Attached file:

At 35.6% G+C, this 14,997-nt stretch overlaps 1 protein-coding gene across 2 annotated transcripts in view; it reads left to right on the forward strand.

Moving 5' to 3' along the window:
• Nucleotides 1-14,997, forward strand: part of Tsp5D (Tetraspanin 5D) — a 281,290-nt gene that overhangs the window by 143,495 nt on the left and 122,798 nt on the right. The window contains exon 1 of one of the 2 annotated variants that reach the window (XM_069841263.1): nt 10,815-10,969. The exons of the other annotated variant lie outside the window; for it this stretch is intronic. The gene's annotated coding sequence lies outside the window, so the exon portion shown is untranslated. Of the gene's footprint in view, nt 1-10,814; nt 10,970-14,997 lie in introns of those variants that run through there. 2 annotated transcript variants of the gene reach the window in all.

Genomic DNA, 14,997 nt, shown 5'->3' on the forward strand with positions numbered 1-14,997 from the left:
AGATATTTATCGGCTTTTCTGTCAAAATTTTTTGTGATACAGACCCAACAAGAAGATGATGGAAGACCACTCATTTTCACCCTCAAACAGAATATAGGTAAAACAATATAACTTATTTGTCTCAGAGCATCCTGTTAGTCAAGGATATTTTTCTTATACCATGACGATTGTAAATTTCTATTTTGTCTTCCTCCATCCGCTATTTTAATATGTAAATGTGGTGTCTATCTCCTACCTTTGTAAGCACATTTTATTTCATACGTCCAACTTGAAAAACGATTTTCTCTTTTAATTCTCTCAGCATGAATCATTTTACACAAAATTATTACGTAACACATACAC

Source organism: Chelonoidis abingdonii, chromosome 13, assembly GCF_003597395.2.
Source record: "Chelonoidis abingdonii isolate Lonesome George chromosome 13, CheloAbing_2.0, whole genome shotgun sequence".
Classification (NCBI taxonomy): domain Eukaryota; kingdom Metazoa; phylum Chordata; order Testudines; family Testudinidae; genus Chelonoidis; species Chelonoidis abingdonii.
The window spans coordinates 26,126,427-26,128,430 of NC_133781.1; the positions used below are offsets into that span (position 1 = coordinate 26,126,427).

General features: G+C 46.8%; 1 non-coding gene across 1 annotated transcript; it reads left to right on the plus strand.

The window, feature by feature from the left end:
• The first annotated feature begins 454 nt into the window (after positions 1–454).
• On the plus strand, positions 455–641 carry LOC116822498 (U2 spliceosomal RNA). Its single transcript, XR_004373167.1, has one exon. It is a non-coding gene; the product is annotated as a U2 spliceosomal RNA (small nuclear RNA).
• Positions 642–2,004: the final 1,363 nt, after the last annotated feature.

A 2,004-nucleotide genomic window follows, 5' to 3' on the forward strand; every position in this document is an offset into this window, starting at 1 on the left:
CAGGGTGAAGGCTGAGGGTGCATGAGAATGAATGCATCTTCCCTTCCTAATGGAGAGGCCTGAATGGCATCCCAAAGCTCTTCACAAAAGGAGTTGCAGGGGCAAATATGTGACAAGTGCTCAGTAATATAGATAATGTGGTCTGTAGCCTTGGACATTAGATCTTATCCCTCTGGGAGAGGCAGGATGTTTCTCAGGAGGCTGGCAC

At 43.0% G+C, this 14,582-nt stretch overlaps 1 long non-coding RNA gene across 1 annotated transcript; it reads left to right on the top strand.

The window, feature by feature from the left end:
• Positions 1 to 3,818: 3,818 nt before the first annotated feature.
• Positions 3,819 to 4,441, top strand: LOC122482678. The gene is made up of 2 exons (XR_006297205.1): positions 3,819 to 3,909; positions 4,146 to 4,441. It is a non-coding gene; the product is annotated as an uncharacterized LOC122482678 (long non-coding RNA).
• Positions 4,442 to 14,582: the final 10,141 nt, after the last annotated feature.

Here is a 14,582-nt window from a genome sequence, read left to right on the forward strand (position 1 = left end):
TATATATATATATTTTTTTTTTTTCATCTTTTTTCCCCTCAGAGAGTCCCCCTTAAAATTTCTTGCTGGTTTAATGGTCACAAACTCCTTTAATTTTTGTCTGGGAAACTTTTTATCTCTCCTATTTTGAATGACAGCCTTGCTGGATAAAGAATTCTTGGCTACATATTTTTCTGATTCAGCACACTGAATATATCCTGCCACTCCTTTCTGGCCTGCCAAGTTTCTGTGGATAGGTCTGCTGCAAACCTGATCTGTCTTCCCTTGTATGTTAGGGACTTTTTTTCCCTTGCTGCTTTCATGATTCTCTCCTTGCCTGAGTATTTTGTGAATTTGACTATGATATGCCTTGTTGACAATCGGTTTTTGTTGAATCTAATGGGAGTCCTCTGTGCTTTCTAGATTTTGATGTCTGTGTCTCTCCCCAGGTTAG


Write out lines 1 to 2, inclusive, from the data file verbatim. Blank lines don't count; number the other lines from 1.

At 35.6% G+C, this 14,997-nt stretch overlaps 1 protein-coding gene across 2 annotated transcripts in view; it reads left to right on the forward strand.

Moving 5' to 3' along the window: